Sometimes protest can arise from what people’s clothes symbolise. Consider the two most famous revolutions in history. There were a multitude of factors for the French and Russian revolutions, but a common one was the rejection of the decadence of their monarchies and nobles. Crucially, it was what these rulers wore in their respective centuries, and how it exposed corrupt and unequal societies. Whilst nobles threw away money on clothes, ordinary people were starving to death. 

Marie Antoinette, the infamous victim of revolutionaries in France, spent a vast amount of money on clothes, apparently never wearing the same outfit twice. Meanwhile, the French treasury was depleted and people protested against taxes and shortages. It is not to say Antoinette alone was responsible for this protest, but her clear extravagance whilst others went without contributed to regicidal sentiment towards the monarchy.

Similarly, the Tsar and Tsarina of Russia hosted the Winter Palace Ball in 1903, and what people wore to this ball was almost comical in its extravagance. The two rulers were draped in Faberge jewels, with some outfits estimated to cost over ten million dollars each! A carnivalesque picture of the event depicts all of the guests gathered together – seemingly waiting to see the winner of the biggest be-jewelled headdress of the year. In that same winter, their subjects were freezing and starving to death.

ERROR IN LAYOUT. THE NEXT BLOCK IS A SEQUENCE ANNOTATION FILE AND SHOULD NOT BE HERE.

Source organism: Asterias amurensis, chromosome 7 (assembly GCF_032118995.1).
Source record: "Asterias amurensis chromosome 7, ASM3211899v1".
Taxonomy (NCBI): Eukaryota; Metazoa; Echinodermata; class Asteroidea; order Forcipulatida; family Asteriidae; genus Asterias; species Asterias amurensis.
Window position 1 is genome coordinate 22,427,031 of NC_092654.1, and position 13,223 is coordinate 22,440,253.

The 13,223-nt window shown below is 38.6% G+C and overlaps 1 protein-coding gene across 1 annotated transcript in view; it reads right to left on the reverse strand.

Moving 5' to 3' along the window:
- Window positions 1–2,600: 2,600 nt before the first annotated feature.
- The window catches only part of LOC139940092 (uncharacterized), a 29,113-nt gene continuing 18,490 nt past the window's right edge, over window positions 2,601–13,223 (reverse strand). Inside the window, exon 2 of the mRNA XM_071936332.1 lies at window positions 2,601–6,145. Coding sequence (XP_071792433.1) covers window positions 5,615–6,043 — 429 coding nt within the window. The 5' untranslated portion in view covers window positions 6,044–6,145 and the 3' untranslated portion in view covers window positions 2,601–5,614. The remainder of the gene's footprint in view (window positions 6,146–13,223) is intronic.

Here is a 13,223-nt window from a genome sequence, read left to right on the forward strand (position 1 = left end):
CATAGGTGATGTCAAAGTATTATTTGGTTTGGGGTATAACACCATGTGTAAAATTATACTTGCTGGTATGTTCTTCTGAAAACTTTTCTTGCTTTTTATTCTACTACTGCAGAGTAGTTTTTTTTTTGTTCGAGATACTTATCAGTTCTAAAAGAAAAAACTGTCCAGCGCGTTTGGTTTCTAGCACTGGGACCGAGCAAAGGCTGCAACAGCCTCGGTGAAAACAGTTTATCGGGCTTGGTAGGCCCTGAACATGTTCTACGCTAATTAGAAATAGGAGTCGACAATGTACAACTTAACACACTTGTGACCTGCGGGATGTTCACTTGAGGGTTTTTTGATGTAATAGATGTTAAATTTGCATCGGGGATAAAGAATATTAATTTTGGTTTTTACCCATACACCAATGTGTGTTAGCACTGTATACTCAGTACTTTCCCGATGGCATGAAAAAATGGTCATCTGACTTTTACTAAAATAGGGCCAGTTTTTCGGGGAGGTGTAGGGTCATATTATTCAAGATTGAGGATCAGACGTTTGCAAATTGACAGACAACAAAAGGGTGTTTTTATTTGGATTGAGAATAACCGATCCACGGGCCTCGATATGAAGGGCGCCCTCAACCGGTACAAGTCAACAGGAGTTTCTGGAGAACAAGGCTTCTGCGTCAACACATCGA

Again this ball was not the only reason for revolution, yet the excess of luxurious fashion is symbolic of why people protested these systems. It exposed the careless privilege the elite possessed, gladly blinded by their own jewels so they were unable to perceive the suffering of others.

Today fashion is still integral to protest. Whether it is the conscious decision to dress in black for the Golden Globes to combat sexual assault in Hollywood, or shopping sustainably to help the environment, what we wear is relevant. It has been in the past and will continue to be used in the future, intentionally or not.

Header Image Credit: National Archives Catalog


Sheona Mountford

Sheona Mountford Kickstart

Sheona is a Trainee Journalist who recently graduated from the University of Manchester, where she studied History. She likes to look at events in the past and how they tie into the issues of today. Runs a motorsport blog in her spare time and attempts a bit of fiction writing. She aims to highlight local issues from her hometown in Staffordshire.
Voice magazine stood out because of its variety of topics and the ability for its writers to choose topics they are interested in. It is an excellent opportunity to gain experience and knowledge for magazine writing.